Brachycephalic Airway Syndrome (BAS)

Blog by Dr. Jamie Senthirajah

As much as you don’t want to believe it, it’s likely not you that takes your pet’s breath away. Don’t worry, you all still take my breath away. But, let’s get back to your pet. Certain breeds of dogs and cats can have a condition called brachycephalic airway syndrome in which breathing may be difficult. Read all about it and learn why this may be the case!


Brachycephalic means “short-headed”. Examples of brachycephalic breeds include English and French Bulldogs, Pugs, and Boston Terriers. Certain cat breeds, such as Persians, can also have this condition. The shape of their head places structures associated with respiration in an abnormal conformation. There are four main components of this disease: stenotic nares, an elongated soft palate, everted laryngeal saccules, and hypoplastic trachea. Patients may have any combination or all of these components. The basic mechanisms on how they contribute to BAS are listed below.

Stenotic nares are narrow nostrils which make it more difficult to air to get into the nasal passages and lungs.
An elongated soft palate extends beyond the tip of the epiglottis, which prevents adequate air from reaching the lungs.
Everted laryngeal saccules occur when normal tissue is pulled into the trachea during inspiration, thus leading to obstruction of airflow.
A hypoplastic trachea is narrower than normal, thus limiting oxygen delivery to the lungs.
Some dogs with BAS can develop other complications over time, so it is important to understand this disease process early on so recommendations for your pet can be made.


As described above, these components make brachycehalic dogs more prone to breathing issues. Thus, dogs may have noisy breathing, which is more pronounced during inspiration (breathing in). Exercise intolerance (being tired very quickly after exercise), cyanosis (blue gums), forelimbs that are spread apart, and gagging/vomiting may also be noted.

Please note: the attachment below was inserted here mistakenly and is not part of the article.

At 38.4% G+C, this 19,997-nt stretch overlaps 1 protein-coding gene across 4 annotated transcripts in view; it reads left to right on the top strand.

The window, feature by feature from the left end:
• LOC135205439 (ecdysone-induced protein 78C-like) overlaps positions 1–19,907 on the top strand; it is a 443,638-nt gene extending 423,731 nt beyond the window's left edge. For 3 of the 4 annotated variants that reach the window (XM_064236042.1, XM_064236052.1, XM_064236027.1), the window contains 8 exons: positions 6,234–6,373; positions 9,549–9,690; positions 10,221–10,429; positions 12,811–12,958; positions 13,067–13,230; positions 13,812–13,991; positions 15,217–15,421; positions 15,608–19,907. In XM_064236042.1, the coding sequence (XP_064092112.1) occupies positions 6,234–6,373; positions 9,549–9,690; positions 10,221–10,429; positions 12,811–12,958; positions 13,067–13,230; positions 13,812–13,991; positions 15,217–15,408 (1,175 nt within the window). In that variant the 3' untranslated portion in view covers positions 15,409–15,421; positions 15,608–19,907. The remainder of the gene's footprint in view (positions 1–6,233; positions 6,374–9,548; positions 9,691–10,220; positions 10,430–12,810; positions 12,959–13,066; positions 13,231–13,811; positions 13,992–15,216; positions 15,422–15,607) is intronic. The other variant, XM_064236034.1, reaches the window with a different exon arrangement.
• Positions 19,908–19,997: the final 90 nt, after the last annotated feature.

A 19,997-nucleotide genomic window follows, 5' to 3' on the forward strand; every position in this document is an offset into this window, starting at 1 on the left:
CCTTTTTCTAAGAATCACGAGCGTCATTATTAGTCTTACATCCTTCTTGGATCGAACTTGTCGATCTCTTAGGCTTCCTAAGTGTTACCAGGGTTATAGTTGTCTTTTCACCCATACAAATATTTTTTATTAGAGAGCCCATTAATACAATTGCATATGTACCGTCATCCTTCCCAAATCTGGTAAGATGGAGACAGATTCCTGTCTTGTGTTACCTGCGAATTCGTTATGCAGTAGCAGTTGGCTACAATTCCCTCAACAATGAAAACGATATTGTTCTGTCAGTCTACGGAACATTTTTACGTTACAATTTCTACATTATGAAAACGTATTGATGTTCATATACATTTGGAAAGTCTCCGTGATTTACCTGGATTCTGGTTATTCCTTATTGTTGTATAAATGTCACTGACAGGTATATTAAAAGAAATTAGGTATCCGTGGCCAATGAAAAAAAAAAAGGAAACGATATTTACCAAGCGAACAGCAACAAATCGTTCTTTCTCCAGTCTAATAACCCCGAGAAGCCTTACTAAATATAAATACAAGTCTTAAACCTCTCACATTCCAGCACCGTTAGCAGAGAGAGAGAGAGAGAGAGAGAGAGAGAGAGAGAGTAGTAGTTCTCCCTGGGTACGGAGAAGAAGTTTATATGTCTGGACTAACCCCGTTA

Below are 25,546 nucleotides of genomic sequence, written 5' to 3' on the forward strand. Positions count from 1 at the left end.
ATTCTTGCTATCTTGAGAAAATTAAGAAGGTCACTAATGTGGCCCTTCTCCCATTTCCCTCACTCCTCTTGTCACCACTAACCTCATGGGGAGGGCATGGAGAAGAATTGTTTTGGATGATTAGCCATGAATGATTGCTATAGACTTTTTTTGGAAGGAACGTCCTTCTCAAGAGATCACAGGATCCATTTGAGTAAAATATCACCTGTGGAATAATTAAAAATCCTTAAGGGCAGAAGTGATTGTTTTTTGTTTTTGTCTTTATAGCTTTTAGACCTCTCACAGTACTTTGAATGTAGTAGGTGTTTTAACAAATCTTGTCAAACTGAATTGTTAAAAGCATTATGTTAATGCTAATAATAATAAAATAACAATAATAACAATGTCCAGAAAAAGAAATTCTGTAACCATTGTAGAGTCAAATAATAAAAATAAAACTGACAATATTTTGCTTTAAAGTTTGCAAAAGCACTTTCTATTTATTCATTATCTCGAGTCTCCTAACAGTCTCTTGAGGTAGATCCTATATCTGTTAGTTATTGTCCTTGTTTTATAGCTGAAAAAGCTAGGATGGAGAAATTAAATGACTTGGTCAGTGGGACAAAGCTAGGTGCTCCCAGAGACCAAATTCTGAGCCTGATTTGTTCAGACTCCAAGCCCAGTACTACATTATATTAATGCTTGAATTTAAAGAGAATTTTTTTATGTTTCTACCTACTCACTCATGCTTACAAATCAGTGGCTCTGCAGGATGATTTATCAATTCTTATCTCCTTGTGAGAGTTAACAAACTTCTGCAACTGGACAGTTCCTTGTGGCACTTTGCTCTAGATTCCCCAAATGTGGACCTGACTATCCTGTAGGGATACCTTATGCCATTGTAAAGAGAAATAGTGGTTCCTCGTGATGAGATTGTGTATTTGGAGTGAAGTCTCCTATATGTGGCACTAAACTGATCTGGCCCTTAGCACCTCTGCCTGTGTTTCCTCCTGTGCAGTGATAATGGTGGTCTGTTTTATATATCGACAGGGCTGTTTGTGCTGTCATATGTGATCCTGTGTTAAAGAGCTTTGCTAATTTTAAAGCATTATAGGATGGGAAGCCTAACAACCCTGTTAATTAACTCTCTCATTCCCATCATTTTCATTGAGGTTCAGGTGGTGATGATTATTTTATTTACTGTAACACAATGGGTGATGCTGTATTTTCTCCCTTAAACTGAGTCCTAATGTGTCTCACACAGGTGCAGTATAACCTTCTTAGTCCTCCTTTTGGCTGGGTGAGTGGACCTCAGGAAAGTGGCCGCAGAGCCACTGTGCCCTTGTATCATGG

Stenotic nares can be evaluated on routine physical exam. An elongated soft palate and everted laryngeal saccules have to be visualized while a patient is under anesthesia or sedation. A hypoplastic trachea needs to be evaluated with the use of radiographs (X-rays). These diagnostics and presence of clinical signs will dictate whether any corrective procedures are recommended.


Stenotic nares can be corrected by widening the nostrils so airflow through the nasal passages can be increased.

A staphyelectomy (soft palate resection) should be done only if it is causing a clinic problem (the patient has clinical signs).

The everted laryngeal saccules can be removed at the same time of a staphylectomy.

Unfortunately, there is currently no treatment for a hypoplastic trachea.


There is no prevention of BAS as this condition is breed-related and genetic, but there are things you can do to prevent clinical signs and improve your pet’s quality of life.

Weight: Keeping your pet at a proper weight is important for many reasons, but reducing and preventing respiratory difficulty is an important aspect.

Exercise Restriction: Most brachycephalic breeds are not marathon runners, although they seem like they have the motivation or will-power to do so. Limiting their exercise and activity will help reduce the chance of showing clinical signs.

Heat Restriction: Keeping your pet cool will prevent them from panting and having more complications from BAS. If you are exercising your pet, please do so in moderation, especially during warmer times of the day and year!

Harnesses: A harness is preferred over a collar and leash when walking as the latter will put pressure on the neck and potentially cause more respiratory difficulty. It is recommended to use a harness so the ‘pull’ does not interfere with respiration as much.

Neutering & Spaying: As this disease is both genetic and breed-related, avoidance of breeding in these dogs, especially those with severe clinical signs, is strongly recommended. We usually recommend performing the neuter/spay and BAS surgery (if clinically indicated) at the same time.


If you have any further questions about Brachycephalic Airway Syndrome and whether it affects your pet, please feel free to ask any of your friendly neighborhood PAZ Veterinarians during your next visit!

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